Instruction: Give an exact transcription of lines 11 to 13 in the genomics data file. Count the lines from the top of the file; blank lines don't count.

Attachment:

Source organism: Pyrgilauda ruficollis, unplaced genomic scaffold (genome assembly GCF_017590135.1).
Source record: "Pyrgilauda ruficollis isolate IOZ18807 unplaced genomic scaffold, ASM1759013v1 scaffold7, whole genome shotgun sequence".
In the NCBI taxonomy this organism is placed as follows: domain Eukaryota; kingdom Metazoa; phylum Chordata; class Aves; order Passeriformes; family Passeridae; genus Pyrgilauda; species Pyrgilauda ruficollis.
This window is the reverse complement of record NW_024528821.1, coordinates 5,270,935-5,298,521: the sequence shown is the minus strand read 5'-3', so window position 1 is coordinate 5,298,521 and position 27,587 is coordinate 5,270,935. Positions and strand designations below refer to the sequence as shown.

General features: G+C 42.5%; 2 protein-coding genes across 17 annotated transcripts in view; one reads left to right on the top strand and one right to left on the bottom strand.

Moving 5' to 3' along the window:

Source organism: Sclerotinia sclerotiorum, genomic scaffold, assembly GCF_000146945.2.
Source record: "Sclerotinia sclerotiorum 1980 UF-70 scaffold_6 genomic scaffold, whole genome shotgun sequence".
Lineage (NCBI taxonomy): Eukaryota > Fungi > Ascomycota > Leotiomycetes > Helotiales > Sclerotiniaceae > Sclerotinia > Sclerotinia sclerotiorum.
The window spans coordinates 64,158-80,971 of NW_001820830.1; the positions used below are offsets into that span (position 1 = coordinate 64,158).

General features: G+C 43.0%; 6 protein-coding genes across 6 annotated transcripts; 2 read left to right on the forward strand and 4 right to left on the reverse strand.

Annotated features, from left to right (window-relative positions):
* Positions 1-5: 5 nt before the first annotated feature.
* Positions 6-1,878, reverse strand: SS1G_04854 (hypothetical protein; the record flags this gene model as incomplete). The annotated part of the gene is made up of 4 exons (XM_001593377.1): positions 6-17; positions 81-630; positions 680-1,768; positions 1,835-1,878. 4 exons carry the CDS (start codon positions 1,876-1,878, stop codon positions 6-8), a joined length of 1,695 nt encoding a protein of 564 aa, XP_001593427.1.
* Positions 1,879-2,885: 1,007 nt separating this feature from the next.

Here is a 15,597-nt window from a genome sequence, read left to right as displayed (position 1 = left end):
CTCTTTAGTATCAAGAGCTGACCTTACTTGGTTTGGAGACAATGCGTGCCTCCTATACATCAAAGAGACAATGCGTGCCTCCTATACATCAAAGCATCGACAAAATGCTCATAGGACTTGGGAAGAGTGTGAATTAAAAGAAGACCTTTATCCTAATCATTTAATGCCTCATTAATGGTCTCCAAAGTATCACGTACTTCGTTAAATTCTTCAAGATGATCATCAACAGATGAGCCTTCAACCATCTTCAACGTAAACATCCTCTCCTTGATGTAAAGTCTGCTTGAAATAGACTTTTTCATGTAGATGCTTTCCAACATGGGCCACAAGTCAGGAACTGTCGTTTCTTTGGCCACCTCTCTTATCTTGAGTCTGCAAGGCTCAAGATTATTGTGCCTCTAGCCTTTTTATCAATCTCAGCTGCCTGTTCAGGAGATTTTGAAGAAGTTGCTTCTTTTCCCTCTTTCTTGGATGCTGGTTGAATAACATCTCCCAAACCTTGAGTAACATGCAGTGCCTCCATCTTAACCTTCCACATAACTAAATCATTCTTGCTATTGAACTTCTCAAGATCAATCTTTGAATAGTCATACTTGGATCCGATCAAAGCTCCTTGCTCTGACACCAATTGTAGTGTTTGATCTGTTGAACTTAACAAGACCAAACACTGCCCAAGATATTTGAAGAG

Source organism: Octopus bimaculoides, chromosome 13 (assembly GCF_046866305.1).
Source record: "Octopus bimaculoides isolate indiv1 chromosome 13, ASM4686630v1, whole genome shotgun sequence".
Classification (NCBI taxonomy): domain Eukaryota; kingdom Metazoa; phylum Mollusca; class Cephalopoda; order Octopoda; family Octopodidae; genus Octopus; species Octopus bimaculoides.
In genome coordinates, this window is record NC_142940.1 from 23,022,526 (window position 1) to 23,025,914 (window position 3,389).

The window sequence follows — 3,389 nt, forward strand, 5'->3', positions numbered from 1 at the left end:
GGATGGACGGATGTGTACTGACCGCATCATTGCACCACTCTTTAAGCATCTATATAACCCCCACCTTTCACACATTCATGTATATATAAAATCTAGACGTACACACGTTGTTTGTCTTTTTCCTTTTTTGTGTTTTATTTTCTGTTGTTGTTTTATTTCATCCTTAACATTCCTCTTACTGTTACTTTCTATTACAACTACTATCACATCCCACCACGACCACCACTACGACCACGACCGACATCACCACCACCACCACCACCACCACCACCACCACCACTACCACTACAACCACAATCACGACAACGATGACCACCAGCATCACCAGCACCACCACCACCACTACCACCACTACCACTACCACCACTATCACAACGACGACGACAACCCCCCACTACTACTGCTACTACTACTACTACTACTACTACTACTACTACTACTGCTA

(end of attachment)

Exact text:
General features: G+C 43.0%; 6 protein-coding genes across 6 annotated transcripts; 2 read left to right on the forward strand and 4 right to left on the reverse strand.

Annotated features, from left to right (window-relative positions):
* Positions 1-5: 5 nt before the first annotated feature.